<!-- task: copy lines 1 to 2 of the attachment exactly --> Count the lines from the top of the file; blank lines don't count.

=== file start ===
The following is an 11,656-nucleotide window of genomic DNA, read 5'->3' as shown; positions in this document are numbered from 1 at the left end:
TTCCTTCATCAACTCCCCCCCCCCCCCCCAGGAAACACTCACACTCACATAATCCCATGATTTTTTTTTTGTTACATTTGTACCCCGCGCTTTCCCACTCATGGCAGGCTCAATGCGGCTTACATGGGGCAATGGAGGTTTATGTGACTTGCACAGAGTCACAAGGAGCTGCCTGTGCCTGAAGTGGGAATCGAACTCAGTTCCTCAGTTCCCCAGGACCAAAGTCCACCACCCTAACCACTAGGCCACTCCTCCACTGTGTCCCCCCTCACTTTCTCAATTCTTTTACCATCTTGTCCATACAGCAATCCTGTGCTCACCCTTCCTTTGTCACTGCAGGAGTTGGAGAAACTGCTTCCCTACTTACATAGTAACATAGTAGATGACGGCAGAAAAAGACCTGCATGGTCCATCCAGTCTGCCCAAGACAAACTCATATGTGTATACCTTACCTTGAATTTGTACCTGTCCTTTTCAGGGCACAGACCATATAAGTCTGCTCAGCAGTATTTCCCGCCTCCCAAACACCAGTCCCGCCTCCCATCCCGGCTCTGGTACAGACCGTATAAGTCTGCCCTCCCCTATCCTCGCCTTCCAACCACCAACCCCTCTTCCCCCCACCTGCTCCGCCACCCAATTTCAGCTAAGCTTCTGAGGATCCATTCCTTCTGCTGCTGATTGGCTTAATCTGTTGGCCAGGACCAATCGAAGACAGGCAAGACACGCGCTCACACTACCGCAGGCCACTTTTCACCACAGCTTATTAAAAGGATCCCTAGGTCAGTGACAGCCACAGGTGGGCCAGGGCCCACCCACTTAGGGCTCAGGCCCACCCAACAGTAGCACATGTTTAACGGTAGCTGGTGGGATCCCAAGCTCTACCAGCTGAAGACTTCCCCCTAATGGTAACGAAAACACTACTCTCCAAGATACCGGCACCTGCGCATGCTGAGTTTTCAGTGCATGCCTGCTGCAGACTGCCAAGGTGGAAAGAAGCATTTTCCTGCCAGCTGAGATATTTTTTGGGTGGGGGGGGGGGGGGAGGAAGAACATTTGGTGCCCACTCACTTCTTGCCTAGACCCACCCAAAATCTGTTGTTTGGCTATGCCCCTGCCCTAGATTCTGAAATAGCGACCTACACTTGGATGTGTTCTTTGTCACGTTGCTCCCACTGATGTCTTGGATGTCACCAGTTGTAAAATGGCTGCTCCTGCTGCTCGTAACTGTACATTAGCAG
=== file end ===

The following is an 11,656-nucleotide window of genomic DNA, read 5'->3' as shown; positions in this document are numbered from 1 at the left end:
TTCCTTCATCAACTCCCCCCCCCCCCCCCAGGAAACACTCACACTCACATAATCCCATGATTTTTTTTTTGTTACATTTGTACCCCGCGCTTTCCCACTCATGGCAGGCTCAATGCGGCTTACATGGGGCAATGGAGGTTTATGTGACTTGCACAGAGTCACAAGGAGCTGCCTGTGCCTGAAGTGGGAATCGAACTCAGTTCCTCAGTTCCCCAGGACCAAAGTCCACCACCCTAACCACTAGGCCACTCCTCCACTGTGTCCCCCCTCACTTTCTCAATTCTTTTACCATCTTGTCCATACAGCAATCCTGTGCTCACCCTTCCTTTGTCACTGCAGGAGTTGGAGAAACTGCTTCCCTACTTACATAGTAACATAGTAGATGACGGCAGAAAAAGACCTGCATGGTCCATCCAGTCTGCCCAAGACAAACTCATATGTGTATACCTTACCTTGAATTTGTACCTGTCCTTTTCAGGGCACAGACCATATAAGTCTGCTCAGCAGTATTTCCCGCCTCCCAAACACCAGTCCCGCCTCCCATCCCGGCTCTGGTACAGACCGTATAAGTCTGCCCTCCCCTATCCTCGCCTTCCAACCACCAACCCCTCTTCCCCCCACCTGCTCCGCCACCCAATTTCAGCTAAGCTTCTGAGGATCCATTCCTTCTGCTGCTGATTGGCTTAATCTGTTGGCCAGGACCAATCGAAGACAGGCAAGACACGCGCTCACACTACCGCAGGCCACTTTTCACCACAGCTTATTAAAAGGATCCCTAGGTCAGTGACAGCCACAGGTGGGCCAGGGCCCACCCACTTAGGGCTCAGGCCCACCCAACAGTAGCACATGTTTAACGGTAGCTGGTGGGATCCCAAGCTCTACCAGCTGAAGACTTCCCCCTAATGGTAACGAAAACACTACTCTCCAAGATACCGGCACCTGCGCATGCTGAGTTTTCAGTGCATGCCTGCTGCAGACTGCCAAGGTGGAAAGAAGCATTTTCCTGCCAGCTGAGATATTTTTTGGGTGGGGGGGGGGGGGGAGGAAGAACATTTGGTGCCCACTCACTTCTTGCCTAGACCCACCCAAAATCTGTTGTTTGGCTATGCCCCTGCCCTAGATTCTGAAATAGCGACCTACACTTGGATGTGTTCTTTGTCACGTTGCTCCCACTGATGTCTTGGATGTCACCAGTTGTAAAATGGCTGCTCCTGCTGCTCGTAACTGTACATTAGCAG